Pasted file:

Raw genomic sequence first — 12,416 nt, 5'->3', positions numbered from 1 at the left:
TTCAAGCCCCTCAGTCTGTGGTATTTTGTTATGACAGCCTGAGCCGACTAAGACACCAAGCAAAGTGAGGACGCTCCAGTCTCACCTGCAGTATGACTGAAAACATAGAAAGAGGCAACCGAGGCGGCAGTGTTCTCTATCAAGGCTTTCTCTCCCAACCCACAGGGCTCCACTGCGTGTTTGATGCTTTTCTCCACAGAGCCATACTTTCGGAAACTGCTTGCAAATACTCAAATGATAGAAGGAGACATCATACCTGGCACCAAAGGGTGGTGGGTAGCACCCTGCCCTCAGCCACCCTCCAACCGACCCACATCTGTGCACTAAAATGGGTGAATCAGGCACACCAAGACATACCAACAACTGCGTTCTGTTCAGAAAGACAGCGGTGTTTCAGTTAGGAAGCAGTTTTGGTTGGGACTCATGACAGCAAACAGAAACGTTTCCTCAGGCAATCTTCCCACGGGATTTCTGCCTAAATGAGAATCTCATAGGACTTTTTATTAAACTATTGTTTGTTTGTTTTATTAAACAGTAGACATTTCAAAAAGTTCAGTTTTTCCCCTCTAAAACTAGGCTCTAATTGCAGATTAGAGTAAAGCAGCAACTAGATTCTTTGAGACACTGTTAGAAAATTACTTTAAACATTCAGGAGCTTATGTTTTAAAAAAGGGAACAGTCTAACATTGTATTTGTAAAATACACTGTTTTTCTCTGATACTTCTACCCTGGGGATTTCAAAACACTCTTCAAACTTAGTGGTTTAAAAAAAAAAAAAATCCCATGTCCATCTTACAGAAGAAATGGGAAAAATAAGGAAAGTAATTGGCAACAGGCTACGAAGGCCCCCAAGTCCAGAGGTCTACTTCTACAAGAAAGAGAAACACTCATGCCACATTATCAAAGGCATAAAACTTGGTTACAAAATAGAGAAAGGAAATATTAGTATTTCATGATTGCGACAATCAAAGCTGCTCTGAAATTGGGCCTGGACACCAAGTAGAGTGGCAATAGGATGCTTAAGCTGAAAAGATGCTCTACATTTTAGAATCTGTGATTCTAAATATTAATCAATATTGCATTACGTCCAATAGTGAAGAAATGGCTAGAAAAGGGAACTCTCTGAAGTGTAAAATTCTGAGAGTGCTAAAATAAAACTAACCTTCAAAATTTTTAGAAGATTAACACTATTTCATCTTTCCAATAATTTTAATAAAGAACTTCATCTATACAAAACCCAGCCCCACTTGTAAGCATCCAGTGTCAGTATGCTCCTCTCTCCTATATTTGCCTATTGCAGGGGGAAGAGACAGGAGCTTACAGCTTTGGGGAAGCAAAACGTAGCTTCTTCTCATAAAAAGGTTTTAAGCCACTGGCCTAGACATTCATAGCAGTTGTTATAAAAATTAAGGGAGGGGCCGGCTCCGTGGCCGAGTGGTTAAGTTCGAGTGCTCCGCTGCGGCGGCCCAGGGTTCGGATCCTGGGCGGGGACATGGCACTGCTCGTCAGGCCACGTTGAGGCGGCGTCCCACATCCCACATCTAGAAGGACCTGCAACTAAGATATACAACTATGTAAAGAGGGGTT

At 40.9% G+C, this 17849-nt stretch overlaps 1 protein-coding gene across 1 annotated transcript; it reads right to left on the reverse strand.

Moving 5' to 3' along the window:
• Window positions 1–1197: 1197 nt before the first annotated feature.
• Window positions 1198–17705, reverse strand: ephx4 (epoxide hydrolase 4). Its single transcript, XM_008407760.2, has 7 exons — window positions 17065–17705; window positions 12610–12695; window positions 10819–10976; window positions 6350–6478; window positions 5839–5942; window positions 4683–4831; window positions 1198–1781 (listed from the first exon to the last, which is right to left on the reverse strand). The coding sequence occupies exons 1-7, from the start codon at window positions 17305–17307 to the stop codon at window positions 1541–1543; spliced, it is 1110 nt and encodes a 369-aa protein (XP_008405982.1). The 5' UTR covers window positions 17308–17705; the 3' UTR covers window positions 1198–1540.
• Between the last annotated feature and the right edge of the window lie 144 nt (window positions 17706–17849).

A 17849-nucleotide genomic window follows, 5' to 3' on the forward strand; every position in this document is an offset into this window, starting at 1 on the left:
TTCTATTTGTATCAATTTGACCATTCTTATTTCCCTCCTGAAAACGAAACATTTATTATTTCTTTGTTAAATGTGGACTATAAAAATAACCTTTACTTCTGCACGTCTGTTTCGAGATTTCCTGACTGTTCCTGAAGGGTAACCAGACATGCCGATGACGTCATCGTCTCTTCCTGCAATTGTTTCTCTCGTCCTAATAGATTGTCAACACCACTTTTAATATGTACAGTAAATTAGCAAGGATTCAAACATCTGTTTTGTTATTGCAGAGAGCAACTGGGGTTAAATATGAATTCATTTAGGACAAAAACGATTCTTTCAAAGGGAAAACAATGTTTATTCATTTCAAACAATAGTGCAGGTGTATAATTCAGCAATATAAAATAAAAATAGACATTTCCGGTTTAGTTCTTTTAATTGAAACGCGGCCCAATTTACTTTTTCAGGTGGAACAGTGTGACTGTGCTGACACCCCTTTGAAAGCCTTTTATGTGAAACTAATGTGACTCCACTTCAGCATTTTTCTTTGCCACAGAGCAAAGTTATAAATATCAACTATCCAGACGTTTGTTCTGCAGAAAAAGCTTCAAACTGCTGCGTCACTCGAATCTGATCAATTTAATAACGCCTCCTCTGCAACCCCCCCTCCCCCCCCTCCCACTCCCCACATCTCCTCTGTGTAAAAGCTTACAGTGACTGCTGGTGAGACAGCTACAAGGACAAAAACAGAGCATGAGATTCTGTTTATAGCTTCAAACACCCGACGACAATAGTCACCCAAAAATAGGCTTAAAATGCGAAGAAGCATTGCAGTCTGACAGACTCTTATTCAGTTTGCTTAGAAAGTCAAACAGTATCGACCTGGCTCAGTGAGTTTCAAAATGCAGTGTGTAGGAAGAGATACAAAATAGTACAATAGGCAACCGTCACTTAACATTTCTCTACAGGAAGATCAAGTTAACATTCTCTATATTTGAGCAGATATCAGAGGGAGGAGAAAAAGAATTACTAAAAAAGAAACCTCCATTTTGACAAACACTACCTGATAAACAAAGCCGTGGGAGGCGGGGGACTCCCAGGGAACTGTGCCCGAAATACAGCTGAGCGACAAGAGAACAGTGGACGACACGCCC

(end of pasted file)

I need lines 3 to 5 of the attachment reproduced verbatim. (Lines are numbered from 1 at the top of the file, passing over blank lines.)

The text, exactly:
At 40.9% G+C, this 17849-nt stretch overlaps 1 protein-coding gene across 1 annotated transcript; it reads right to left on the reverse strand.

Moving 5' to 3' along the window:
• Window positions 1–1197: 1197 nt before the first annotated feature.